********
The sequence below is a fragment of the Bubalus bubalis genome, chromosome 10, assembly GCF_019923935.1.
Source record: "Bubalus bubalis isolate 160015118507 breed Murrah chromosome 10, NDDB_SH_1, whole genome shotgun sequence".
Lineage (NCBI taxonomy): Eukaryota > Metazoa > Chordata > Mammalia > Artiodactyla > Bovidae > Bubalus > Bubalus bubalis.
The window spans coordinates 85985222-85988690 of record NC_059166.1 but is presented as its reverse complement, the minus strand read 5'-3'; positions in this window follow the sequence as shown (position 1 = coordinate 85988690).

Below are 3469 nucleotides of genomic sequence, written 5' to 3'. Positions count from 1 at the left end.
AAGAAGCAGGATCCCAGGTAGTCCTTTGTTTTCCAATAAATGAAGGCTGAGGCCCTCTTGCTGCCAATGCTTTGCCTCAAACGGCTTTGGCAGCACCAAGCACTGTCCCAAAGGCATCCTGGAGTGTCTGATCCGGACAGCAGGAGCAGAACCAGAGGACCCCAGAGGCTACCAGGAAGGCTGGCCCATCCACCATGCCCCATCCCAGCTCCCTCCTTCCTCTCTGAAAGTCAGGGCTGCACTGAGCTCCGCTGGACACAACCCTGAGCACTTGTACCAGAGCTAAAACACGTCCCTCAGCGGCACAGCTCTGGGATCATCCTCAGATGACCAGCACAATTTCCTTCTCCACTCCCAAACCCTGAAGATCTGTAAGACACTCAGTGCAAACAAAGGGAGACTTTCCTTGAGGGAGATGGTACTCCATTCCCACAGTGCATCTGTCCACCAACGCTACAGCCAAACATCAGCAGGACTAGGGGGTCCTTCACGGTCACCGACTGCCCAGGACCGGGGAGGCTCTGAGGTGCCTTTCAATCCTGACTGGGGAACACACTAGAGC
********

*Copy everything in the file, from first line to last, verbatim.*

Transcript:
The sequence below is a fragment of the Bubalus bubalis genome, chromosome 10, assembly GCF_019923935.1.
Source record: "Bubalus bubalis isolate 160015118507 breed Murrah chromosome 10, NDDB_SH_1, whole genome shotgun sequence".
Lineage (NCBI taxonomy): Eukaryota > Metazoa > Chordata > Mammalia > Artiodactyla > Bovidae > Bubalus > Bubalus bubalis.
The window spans coordinates 85985222-85988690 of record NC_059166.1 but is presented as its reverse complement, the minus strand read 5'-3'; positions in this window follow the sequence as shown (position 1 = coordinate 85988690).

Below are 3469 nucleotides of genomic sequence, written 5' to 3'. Positions count from 1 at the left end.
AAGAAGCAGGATCCCAGGTAGTCCTTTGTTTTCCAATAAATGAAGGCTGAGGCCCTCTTGCTGCCAATGCTTTGCCTCAAACGGCTTTGGCAGCACCAAGCACTGTCCCAAAGGCATCCTGGAGTGTCTGATCCGGACAGCAGGAGCAGAACCAGAGGACCCCAGAGGCTACCAGGAAGGCTGGCCCATCCACCATGCCCCATCCCAGCTCCCTCCTTCCTCTCTGAAAGTCAGGGCTGCACTGAGCTCCGCTGGACACAACCCTGAGCACTTGTACCAGAGCTAAAACACGTCCCTCAGCGGCACAGCTCTGGGATCATCCTCAGATGACCAGCACAATTTCCTTCTCCACTCCCAAACCCTGAAGATCTGTAAGACACTCAGTGCAAACAAAGGGAGACTTTCCTTGAGGGAGATGGTACTCCATTCCCACAGTGCATCTGTCCACCAACGCTACAGCCAAACATCAGCAGGACTAGGGGGTCCTTCACGGTCACCGACTGCCCAGGACCGGGGAGGCTCTGAGGTGCCTTTCAATCCTGACTGGGGAACACACTAGAGC